THING2THING (T2T) is a site created by Australian artist and citizen journalist Cathy Vogan in December 2010, to show-case the work and research of independent artists and writers about Wikileaks & Freedom of Speech. After 2 years, T2T is read in 144 countries, most widely in the US, with up to 5000 new users per week. China, Australia, Russia, Netherlands, Germany and “Nowhere” also like T2T a lot!
“THE WIKILEAKS TAPES”
The main event for 2012 has been the release of THE WIKILEAKS TAPES: 24 films about a little organisation that sprang out of nowhere and changed the world!
This edition is born of a self-funded project called “Did You Have Any Idea?” by Australian citizen journalist Cathy Vogan, on her travels across Australia and the US. The mission was to chat, in her own informal way, with high profile and grass-roots supporters of Wikileaks, such as Professor Noam Chomsky, Daniel Ellsberg, Mary Kostakidis, John Pilger, Andrew Fowler, Jonathan Holmes, Julian Morrow, Julian (brief appearance) & Christine Assange, John Shipton, Senator Scott Ludlam, Nozomi Hayase & Rap News, Julian Burnside QC, Gary Lord (@jaraparilla), Michael Pierce SC, Spencer Zifcak, Larry Buttrose, Clark Stoeckley, John Penley, Andrew Partos, Gail Malone, Cassie Findley, Antony Loewenstein and Gary Kennedy. This historical resource (on dual layer DVD) assembles the entire “Did You Have Any Idea?” series and other related films by Cathy Vogan on the subject of Wikileaks. It stands as further testimony to the saying: out of small things, big things grow!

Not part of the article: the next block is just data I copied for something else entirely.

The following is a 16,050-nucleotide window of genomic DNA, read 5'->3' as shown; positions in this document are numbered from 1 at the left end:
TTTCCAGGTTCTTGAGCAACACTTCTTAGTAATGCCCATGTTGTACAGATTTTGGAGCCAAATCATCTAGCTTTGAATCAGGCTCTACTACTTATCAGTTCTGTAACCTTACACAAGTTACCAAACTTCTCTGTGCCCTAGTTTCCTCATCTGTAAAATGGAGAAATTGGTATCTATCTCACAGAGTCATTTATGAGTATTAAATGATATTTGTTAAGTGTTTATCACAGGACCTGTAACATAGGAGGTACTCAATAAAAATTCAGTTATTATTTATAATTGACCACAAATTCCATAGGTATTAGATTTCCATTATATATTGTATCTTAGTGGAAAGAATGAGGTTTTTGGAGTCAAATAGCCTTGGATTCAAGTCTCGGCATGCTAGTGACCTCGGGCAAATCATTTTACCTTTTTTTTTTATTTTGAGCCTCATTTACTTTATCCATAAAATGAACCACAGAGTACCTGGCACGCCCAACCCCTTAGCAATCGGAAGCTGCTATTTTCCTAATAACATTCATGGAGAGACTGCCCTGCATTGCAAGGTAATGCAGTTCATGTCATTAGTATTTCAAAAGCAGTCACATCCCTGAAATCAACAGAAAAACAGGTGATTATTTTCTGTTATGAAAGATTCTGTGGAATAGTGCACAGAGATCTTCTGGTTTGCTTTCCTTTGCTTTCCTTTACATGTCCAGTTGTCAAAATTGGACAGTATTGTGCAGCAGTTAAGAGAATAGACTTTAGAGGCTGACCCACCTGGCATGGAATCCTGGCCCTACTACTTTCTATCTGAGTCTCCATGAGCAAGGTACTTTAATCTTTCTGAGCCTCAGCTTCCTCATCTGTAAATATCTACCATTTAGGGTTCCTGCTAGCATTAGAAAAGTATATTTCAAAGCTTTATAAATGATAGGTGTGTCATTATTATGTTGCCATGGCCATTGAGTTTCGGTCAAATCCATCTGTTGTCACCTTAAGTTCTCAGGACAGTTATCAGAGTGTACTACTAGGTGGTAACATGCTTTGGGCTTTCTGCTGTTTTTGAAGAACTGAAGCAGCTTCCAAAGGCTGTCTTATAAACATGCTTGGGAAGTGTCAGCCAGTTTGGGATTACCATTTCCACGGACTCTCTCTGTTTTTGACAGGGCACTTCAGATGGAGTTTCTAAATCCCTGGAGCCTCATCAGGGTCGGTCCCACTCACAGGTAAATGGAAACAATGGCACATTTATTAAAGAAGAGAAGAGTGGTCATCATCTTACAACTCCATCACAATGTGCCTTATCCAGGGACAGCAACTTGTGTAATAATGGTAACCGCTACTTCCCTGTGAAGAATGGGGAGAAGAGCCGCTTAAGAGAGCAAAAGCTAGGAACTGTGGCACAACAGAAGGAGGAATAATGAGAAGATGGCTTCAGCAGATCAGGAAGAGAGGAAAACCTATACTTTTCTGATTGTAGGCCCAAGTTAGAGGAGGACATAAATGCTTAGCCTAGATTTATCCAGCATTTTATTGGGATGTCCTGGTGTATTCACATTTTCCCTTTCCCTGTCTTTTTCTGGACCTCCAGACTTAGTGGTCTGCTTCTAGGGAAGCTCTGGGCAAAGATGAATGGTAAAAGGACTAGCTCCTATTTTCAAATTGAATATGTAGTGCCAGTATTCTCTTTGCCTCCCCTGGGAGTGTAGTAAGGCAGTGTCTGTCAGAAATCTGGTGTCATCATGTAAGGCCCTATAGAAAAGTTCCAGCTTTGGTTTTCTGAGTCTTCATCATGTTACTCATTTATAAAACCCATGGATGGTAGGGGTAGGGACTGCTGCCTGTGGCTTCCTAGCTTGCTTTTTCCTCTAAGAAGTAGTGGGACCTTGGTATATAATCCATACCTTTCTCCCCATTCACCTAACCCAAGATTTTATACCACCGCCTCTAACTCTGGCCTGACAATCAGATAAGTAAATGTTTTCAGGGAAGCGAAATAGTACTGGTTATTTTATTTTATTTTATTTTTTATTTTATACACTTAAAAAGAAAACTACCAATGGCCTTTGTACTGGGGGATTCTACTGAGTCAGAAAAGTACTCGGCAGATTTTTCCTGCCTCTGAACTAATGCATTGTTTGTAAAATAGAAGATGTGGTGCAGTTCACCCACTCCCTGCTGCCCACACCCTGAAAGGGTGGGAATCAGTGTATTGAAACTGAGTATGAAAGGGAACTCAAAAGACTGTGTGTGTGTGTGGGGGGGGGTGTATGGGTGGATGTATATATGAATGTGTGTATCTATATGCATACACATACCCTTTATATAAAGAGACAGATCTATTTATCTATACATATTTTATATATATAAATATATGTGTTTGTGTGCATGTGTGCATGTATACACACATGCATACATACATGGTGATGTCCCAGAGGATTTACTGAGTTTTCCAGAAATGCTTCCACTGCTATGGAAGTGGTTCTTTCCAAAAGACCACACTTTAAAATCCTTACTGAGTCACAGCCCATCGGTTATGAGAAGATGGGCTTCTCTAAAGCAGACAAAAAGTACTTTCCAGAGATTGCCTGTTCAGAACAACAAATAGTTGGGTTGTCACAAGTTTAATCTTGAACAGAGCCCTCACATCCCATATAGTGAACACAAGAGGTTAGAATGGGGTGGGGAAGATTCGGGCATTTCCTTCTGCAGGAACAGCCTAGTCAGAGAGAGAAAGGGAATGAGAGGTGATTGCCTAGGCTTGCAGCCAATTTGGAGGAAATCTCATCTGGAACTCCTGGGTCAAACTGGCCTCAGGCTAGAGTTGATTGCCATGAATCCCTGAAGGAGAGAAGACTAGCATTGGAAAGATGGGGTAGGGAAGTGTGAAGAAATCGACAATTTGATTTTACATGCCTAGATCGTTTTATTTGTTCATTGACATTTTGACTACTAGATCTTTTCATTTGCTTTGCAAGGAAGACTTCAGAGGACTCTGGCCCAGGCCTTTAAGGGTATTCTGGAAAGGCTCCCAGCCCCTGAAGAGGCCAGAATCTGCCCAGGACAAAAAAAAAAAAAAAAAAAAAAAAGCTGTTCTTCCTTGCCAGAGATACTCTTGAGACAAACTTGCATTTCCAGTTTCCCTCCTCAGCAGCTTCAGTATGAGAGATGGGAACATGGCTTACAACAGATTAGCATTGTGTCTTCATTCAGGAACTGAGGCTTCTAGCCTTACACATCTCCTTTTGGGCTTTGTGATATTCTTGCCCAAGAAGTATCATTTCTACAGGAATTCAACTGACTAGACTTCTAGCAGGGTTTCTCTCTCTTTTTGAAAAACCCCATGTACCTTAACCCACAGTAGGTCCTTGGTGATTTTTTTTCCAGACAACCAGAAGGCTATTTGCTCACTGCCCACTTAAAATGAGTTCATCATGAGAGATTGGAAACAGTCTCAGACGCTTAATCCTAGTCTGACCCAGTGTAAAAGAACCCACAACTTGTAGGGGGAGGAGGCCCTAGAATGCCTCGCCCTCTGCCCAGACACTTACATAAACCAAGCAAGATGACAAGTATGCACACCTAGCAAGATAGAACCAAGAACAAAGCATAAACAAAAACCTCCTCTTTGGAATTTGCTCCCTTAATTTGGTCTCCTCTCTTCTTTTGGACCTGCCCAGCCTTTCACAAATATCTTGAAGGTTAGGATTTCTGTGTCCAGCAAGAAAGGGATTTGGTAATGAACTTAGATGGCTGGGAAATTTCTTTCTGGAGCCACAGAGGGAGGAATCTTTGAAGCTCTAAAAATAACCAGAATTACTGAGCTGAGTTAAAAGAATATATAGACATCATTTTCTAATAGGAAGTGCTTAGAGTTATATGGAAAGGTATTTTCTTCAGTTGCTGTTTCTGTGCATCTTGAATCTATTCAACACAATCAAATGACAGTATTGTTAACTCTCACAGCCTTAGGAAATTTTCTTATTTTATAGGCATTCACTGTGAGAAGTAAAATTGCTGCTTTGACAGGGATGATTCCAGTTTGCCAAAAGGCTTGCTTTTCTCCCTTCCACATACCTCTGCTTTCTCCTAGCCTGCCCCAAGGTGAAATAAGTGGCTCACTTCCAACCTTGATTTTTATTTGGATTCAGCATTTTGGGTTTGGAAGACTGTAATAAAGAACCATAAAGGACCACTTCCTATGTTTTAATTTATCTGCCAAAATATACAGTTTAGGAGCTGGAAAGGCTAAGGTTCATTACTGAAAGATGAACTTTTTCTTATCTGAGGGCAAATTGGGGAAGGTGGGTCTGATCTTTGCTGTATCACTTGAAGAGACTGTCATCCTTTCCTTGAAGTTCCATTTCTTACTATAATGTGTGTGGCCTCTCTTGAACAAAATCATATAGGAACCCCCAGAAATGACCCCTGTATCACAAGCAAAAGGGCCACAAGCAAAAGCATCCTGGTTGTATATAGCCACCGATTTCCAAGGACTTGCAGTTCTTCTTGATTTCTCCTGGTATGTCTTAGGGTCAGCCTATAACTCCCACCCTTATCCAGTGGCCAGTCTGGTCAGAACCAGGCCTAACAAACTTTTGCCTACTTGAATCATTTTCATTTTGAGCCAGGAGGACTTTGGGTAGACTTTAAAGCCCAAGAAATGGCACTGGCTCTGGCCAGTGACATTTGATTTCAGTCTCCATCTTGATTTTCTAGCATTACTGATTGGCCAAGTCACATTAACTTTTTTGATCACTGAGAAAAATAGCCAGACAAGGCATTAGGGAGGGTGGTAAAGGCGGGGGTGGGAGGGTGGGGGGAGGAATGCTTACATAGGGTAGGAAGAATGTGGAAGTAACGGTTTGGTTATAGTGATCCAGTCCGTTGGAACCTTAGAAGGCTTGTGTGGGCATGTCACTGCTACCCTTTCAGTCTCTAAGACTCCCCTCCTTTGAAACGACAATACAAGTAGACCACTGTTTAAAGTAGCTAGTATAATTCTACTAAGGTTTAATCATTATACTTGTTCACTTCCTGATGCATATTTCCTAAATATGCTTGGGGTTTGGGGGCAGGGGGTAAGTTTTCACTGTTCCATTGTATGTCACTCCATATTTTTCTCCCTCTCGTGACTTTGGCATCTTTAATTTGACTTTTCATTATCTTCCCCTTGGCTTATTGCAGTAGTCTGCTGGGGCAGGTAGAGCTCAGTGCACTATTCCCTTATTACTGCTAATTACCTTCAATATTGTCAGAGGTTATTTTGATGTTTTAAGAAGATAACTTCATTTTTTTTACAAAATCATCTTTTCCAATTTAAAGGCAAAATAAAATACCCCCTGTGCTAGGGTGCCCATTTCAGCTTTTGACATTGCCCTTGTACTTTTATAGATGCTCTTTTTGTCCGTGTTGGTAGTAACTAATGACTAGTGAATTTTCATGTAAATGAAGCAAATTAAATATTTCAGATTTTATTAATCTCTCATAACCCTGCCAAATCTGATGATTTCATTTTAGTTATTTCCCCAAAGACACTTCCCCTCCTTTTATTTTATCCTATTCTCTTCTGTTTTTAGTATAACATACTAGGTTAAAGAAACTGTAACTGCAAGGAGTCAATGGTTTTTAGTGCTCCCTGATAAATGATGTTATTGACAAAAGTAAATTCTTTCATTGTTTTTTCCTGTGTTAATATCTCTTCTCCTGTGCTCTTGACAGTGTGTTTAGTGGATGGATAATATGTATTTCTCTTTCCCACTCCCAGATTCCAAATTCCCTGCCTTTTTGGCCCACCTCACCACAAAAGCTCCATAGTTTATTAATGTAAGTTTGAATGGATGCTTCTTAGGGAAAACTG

Citizen journalists are often characterised by their choice of one core issue they really care about, and are willing to research rampantly; day in, day out, for years. Thus their expertise on the subject tends to become second to none, even that of professional journalists, who are obliged by their employers to spread themselves across a variety of issues. They often crowd-source and research their ideas within the context of specialised, social media groups, comprised of other passionate individuals who voluntarily share their knowledge, offer their feedback and facilitate connection to both sources of information and a world of readers. The technically adept citizen journalist may act as the chosen megaphone, but the voice is collective. Together, they are the watch-dogs of main-stream media, and each other… As a movement, citizen journalism is becoming the foundation stone of a more independent, diverse, and transparent historical record.
If you value the future of citizen journalism, get yourself a free blog, run your ideas up the flagpole, and see who salutes them! Or if you care about Wikileaks and like how this one’s panning out as a resource, you can DONATE on this site to T2T’s future projects.
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